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Stackridge Mr Mick album cover
3.22 | 17 ratings | 1 reviews | 18% 5 stars

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Studio Album, released in 1976

Songs / Tracks Listing

1. Hold Me Tight (3.34)
2. Breakfast With Werner Von Braun (4.07)
3. Steam Radio Song (3.35)
4. The Dump (1.47)
5. Save A Red Face (3.35)
6. The Slater's Waltz (4.36)
7. Coniston Water (5.40)
8. Hey Good Looking (4.17)
9. Fish In A Glass (7.19)

Total Time: 38:30

Track Listing of Angel Air re-issue (2007):

CD1: Original Unreleased Version (45:45)
1. Hey Good Looking (4:30)
2. Breakfast With Werner Von Braun (3:45)
3. Mr Micks Walk (3:55)
4. Mr Micks Dream (2:10)
5. The Cotton-Reel Song (3:25)
6. The Stream Radio Song (3:20)
7. The Slater's Waltz (4:10)
8. Hazy Dazy Holiday (2:05)
9. Coniston Water (4:50)
10. Can Inspiration Save The Nation? (2:15)
11. Mr Micks New Home (3:30)
12. Fish In A Glass (7:50)

The material on CD1 originally released in 2000 as 'The Original Mr Mick'.

CD2: LP Version (38:30)
1. Hold Me Tight (3.34)
2. Breakfast With Werner Von Braun (4.07)
3. Steam Radio Song (3.35)
4. The Dump (1.47)
5. Save A Red Face (3.35)
6. The Slater's Waltz (4.36)
7. Coniston Water (5.40)
8. Hey Good Looking (4.17)
9. Fish In A Glass (7.19)

Line-up / Musicians

- Andy Davis / guitar, keyboards, vocals
- Mutter Slater / flute, keyboards, vocals
- Keith Gemmel / saxophones, clarinet
- Crun Walter / bass
- Pete Van Hooke / drums
- Dave Lawson / keyboards
- Joanna Karlin / vocals

Releases information

LP MCA / Rocket ROLL3 (1976)
2CD Angel Air SJPCD 234 (2007)

Thanks to Sean Trane for the addition
and to Joolz for the last updates
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STACKRIDGE Mr Mick ratings distribution

(17 ratings)
Essential: a masterpiece of progressive rock music(18%)
Excellent addition to any prog rock music collection(24%)
Good, but non-essential (47%)
Collectors/fans only (12%)
Poor. Only for completionists (0%)

STACKRIDGE Mr Mick reviews

Showing all collaborators reviews and last reviews preview | Show all reviews/ratings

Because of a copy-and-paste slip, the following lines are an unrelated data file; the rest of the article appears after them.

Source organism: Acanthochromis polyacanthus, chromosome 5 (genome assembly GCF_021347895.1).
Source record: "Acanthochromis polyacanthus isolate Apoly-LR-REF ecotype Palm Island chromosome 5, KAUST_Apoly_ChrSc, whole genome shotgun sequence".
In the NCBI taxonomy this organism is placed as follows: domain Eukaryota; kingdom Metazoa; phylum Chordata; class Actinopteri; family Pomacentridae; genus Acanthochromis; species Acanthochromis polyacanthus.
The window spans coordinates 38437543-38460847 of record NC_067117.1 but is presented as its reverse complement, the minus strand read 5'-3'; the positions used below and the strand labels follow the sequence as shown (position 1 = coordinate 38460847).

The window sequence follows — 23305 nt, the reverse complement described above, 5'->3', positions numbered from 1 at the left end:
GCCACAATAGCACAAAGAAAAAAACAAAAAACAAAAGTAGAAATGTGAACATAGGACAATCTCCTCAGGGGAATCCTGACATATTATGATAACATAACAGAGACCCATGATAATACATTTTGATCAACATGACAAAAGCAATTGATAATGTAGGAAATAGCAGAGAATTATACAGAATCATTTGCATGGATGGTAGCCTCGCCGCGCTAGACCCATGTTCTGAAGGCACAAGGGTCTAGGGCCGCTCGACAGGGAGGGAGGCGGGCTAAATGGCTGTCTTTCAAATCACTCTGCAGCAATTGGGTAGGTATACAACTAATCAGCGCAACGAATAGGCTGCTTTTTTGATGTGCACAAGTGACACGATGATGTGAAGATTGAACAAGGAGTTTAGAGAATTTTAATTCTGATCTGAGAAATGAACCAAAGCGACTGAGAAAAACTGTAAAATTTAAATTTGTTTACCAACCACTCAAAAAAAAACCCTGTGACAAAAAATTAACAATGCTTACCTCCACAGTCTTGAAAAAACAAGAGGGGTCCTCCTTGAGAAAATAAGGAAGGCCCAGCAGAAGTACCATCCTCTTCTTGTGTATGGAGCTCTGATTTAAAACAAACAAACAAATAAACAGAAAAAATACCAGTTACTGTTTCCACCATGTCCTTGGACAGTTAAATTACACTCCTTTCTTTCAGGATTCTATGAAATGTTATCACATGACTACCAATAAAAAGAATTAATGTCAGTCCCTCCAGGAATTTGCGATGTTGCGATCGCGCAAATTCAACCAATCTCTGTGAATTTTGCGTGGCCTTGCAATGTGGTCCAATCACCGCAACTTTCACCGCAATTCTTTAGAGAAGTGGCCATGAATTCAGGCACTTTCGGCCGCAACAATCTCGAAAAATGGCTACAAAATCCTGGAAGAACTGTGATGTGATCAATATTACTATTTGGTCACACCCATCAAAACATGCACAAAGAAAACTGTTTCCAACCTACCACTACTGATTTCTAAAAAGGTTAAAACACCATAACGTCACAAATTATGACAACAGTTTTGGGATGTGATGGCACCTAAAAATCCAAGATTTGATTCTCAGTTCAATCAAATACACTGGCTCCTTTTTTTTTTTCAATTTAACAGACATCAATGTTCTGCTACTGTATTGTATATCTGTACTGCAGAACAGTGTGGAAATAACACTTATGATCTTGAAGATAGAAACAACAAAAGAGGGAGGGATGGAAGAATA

Collaborators/Experts Reviews

Review by Sean Trane
3 stars After the highly contrasted Extravaganza album, Stackridge returned with a full-blown concept album (it could range as a rock opera) that should please most fans of the genre. With the return of Crun Walker on bass (unfortunately eclipsing the talented Karas) and Bowkett (the main songwriter in the previous Extravaganza album) having left but being replaced by old acquaintance Dave Lawson (ex Web/Samurai and also in Greenslade, but I am not sure he was a full-time member), the album has no more links with the debut album's bizarre folk prog, but this remains prog nevertheless.

The album concept follows Mr Mick (I suppose the old buzzer on the artwork, but if you look next to him, a nurse like that one is a good medication anytime) lost thoughts in boredom, as he is a lonely forgotten old man. In some ways, this reminds me of the Pretty Thing's PF Sorrow or the Cheerful Insanities from GG&F.

After a reggae-opening version of the Beatles's Hold Me Tight, the album veers into more serious business with the superb Breakfast With Von Braun under a slight Arabic feel. Mutter Slater does the recitation between the tracks but the interesting thing is more in the tracks themselves, as Steal Radio Song is a very interesting intricate arrangement. Dump is yet another instrumental taking Stackridge in unexplored territories and Davis' mellotron used to great effects. Save A Red Face is another weirdly rhythmed track that recalls Procol Harum's debut album's craziest and zaniest psych deliriums, but here Stackridge makes a Tony Banks bridge.

Guest vocalist Karlin sings on Slater's Waltz but overall this might be the second side's weakest track until Gemmel's suave clarinet saves the day. The mellotron fest Coniston Water is simply awesome and probably worth the price alone of the record, especially after the atonal piano passage when Gemmel's alto sax is simply heavenly (this is as good as anything he'd done with Audience). Du grand art, Monsieur!! Ensuing is a semi- reggae-ish Hey Good Looking which after the first surprise enthrals as much as the previous with Gemmell pulling in the stars to himself again. The lengthy closer Fish In A Glass is again another great

Mr Mick is hardly a flawless album, but he sure contains some of Stackridge's best moments and is yet another must-have for those wishing to discover this great quintessential British band. Alas, this would the final record in the classic 70's and much later, they would reconvene (two decades later, though) for more albums. But nothing I have heard.

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